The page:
College-themed mule unveiled at assisted living facility
by Nicole Smith
Aug 01, 2011 | 4060 views | 0 0 comments | 16 16 recommendations | email to a friend | print
Crimson-Blu, the latest member of the 50-Mule Team Project, was unveiled Friday at The Terrace in Jasper. Photo by: Nicole Smith
Crimson-Blu, the latest member of the 50-Mule Team Project, was unveiled Friday at The Terrace in Jasper. Photo by: Nicole Smith
Crimson-Blu is the newest mule to be welcomed into Jasper as part of the Walker County Arts Alliance’s 50-Mule Team public art project.

The latest mule was revealed to eager residents at The Terrace, an assisted living facility, on Friday.

“I love it. I think it’s beautiful,” resident Magdlene Booth said.

Anita Williams, the administrator at The Terrace, said that their mule has been the talk of the town because of its Auburn/Alabama paint scheme. Crimson-Blu has even attended one or two meetings around town.

“Everyone has been talking about our mule. He’s already been worth what we’ve invested in him,” Williams said.

The mule was purchased by the administration at The Terrace to be placed on their grounds. Williams, along with others who work at the facility, decided how they wanted Crimson-Blu to be designed.

Williams enlisted James Davidson’s expertise in painting the mule. Davidson, a former math teacher at Walker High School, created the mule’s design himself.

For years, Davidson said he has enjoyed creative arts. At Walker High, Davidson helped with decorations at proms and pageants, and he even worked on some floats for the Rose Bowl parade.

“I’ve just loved to do things creative and since I’m retired, I have time to do that,” Davidson said.

It took three weeks for Davidson to paint Crimson-Blu’s distinct aesthetic design with one side of the mule being Auburn themed and the other Alabama.

The Auburn side of the mule is adorned with a toilet paper rolled tree from Toomer’s Corner and Aubie the Tiger, the school’s mascot, wearing an Auburn football jersey. A flying eagle, the championship football trophy, and a War Eagle banner are also painted on the mule.

The Alabama side of the mule is equally defined with a painted elephant mascot head and Denny Chimes bell tower. In front of the tower stands the school’s elephant wearing an Alabama jersey. Lastly, the championship football trophy and a Roll Tide banner are painted on the mule’s side.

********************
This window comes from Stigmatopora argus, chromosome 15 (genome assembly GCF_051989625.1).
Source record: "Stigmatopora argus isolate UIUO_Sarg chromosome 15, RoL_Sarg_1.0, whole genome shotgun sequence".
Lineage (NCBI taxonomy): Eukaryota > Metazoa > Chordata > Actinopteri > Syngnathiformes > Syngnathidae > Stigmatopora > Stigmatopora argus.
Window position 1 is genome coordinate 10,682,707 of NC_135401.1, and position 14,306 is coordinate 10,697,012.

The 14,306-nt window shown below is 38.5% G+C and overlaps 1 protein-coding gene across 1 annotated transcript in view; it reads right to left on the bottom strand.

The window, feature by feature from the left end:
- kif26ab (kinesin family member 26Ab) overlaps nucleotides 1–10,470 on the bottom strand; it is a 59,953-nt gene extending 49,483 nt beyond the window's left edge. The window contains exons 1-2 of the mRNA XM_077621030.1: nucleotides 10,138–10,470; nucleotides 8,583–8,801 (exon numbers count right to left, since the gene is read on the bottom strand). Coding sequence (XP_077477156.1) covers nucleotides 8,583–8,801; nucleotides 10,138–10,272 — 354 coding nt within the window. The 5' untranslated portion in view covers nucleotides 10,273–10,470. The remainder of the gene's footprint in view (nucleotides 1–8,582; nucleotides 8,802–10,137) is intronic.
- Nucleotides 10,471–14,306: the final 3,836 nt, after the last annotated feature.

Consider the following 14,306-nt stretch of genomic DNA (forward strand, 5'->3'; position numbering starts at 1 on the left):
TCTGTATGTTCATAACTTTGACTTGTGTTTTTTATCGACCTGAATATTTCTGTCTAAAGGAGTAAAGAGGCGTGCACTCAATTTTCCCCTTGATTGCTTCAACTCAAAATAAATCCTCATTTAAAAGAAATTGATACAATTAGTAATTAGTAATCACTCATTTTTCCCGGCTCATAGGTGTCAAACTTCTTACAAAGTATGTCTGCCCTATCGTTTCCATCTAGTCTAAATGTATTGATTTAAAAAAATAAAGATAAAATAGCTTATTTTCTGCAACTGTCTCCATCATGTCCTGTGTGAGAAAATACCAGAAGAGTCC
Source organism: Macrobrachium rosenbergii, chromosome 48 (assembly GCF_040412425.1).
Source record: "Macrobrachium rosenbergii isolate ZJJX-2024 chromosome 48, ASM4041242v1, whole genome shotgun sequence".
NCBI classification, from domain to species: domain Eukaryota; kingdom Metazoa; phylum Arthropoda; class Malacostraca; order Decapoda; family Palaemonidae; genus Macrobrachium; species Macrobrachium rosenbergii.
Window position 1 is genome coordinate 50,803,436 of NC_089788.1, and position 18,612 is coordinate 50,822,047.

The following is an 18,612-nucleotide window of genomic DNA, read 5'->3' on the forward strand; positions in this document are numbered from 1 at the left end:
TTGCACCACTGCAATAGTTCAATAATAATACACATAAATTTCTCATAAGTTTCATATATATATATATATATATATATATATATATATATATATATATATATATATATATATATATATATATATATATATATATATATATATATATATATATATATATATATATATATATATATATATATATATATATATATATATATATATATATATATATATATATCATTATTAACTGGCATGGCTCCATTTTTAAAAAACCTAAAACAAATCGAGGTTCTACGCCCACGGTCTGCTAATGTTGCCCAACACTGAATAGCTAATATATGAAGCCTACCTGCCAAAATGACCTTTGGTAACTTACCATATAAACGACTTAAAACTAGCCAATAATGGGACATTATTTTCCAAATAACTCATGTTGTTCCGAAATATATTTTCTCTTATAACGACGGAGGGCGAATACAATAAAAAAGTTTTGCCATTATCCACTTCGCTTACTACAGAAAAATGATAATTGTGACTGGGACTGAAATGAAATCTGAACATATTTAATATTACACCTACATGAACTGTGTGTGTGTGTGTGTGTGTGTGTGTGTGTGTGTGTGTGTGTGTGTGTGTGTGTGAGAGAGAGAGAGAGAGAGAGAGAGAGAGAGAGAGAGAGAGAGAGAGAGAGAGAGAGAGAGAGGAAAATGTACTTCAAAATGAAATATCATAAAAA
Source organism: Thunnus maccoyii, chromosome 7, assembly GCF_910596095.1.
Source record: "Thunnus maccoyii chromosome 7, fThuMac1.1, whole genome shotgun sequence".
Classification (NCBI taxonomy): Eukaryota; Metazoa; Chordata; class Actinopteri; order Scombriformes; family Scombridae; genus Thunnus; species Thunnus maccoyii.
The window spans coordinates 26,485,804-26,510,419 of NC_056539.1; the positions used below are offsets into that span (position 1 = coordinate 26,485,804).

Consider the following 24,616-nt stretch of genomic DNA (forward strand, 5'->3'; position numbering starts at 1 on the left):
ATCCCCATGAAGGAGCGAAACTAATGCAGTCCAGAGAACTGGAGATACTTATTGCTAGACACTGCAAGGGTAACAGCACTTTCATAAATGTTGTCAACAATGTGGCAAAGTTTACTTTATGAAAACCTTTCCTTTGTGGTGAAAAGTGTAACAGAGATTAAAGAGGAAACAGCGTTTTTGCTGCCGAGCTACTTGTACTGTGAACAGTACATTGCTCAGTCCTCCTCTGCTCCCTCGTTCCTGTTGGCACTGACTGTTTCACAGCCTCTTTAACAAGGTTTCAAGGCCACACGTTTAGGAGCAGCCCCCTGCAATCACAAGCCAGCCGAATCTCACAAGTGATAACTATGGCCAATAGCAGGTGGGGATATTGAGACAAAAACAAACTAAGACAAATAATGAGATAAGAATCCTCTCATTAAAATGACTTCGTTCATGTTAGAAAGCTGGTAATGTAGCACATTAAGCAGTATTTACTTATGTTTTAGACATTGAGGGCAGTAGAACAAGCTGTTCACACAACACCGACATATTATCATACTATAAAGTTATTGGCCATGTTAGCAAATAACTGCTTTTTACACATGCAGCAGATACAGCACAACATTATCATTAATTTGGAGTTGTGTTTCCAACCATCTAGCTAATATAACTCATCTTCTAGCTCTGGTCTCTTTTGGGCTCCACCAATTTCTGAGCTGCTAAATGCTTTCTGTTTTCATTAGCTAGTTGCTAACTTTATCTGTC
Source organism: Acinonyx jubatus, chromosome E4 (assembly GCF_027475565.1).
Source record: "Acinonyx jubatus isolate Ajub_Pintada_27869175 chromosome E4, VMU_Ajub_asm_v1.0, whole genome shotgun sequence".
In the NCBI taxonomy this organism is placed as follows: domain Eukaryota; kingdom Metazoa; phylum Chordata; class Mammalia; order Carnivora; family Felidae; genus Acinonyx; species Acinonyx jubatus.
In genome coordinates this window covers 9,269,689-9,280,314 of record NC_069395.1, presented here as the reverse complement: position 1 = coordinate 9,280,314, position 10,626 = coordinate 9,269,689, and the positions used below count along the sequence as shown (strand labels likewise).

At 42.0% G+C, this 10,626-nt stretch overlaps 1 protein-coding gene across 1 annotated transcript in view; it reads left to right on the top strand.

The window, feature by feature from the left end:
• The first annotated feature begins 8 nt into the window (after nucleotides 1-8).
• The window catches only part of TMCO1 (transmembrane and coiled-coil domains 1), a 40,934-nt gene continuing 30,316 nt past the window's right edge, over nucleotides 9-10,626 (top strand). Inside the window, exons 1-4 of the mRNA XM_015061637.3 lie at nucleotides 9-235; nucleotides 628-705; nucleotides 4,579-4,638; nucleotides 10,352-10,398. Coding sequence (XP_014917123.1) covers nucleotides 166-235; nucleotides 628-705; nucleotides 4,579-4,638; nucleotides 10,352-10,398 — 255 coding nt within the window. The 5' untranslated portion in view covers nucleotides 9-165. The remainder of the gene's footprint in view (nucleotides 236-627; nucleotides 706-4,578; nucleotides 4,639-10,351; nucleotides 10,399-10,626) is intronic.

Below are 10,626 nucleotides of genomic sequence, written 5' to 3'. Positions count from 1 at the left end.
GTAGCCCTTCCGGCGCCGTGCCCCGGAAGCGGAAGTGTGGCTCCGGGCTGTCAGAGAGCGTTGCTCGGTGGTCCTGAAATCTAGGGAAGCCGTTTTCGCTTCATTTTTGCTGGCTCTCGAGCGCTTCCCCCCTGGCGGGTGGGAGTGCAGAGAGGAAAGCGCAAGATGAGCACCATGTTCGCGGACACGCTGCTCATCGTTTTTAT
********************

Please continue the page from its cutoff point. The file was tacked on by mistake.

Each championship trophy is nestled in Crimson-Blu’s saddle, which is painted Auburn/Alabama school colors. All designs are painted on top of each school’s respective crimson and royal blue colors.

One resident at The Terrace put the painted saddle on the mule to good use.

“I was the first one to ride it,” Charter King said.

While Davidson said he enjoys creativity, he had to learn to paint using acrylics, which he said was not easy to do at first. The fiberglass construction of the mule also took some time to get accustomed to, he said. However, he said he is pleased with the finished product.

Davidson said he is also proud that his artwork will have the opportunity to be displayed in the form of Crimson-Blu for the community and people passing through the city to enjoy. Since the painted mule will last in the elements for at least 30 years, the mule will be a part of Davidson’s legacy.

“I love it because I will be gone by then (when the mule will no longer bare its paint scheme). I’m 72 . . . I hope everybody enjoys it,” Davidson said.

Residents at The Terrace were dressed in Alabama and Auburn themed gear for Crimson-Blu’s unveiling.

“I like the Alabama side best,” resident Helen Woodley said.

After Crimson-Blu made his grand entrance, residents at the facility enjoyed ice cream cones and posed for pictures with the celebrated mule. Williams said that she is glad Crimson-Blu will be outside of their facility for years to come.

Mules, such as Crimson-Blue, are being placed at various businesses throughout Walker County because of the mule’s history of use for generations of farmer’s and coal miners in the county.